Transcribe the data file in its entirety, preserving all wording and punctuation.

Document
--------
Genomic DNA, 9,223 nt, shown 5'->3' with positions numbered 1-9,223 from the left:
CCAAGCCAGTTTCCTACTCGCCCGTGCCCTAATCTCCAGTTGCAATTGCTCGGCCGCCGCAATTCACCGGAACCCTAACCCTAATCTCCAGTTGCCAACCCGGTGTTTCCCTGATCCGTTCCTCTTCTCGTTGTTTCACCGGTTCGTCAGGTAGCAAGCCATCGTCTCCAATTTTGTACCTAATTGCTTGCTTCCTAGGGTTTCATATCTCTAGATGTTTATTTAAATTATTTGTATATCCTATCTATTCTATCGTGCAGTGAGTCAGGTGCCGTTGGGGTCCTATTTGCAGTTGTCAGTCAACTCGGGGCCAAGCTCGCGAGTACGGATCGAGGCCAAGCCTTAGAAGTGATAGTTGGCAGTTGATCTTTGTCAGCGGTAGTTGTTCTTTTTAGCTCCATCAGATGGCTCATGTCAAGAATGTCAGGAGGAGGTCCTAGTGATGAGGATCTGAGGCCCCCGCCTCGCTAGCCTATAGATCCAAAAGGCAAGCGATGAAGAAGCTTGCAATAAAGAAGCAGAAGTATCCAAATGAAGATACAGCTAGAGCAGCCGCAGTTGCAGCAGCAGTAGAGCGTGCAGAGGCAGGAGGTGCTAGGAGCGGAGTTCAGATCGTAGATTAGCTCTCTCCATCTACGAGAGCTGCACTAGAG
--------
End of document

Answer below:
Genomic DNA, 9,223 nt, shown 5'->3' with positions numbered 1-9,223 from the left:
CCAAGCCAGTTTCCTACTCGCCCGTGCCCTAATCTCCAGTTGCAATTGCTCGGCCGCCGCAATTCACCGGAACCCTAACCCTAATCTCCAGTTGCCAACCCGGTGTTTCCCTGATCCGTTCCTCTTCTCGTTGTTTCACCGGTTCGTCAGGTAGCAAGCCATCGTCTCCAATTTTGTACCTAATTGCTTGCTTCCTAGGGTTTCATATCTCTAGATGTTTATTTAAATTATTTGTATATCCTATCTATTCTATCGTGCAGTGAGTCAGGTGCCGTTGGGGTCCTATTTGCAGTTGTCAGTCAACTCGGGGCCAAGCTCGCGAGTACGGATCGAGGCCAAGCCTTAGAAGTGATAGTTGGCAGTTGATCTTTGTCAGCGGTAGTTGTTCTTTTTAGCTCCATCAGATGGCTCATGTCAAGAATGTCAGGAGGAGGTCCTAGTGATGAGGATCTGAGGCCCCCGCCTCGCTAGCCTATAGATCCAAAAGGCAAGCGATGAAGAAGCTTGCAATAAAGAAGCAGAAGTATCCAAATGAAGATACAGCTAGAGCAGCCGCAGTTGCAGCAGCAGTAGAGCGTGCAGAGGCAGGAGGTGCTAGGAGCGGAGTTCAGATCGTAGATTAGCTCTCTCCATCTACGAGAGCTGCACTAGAG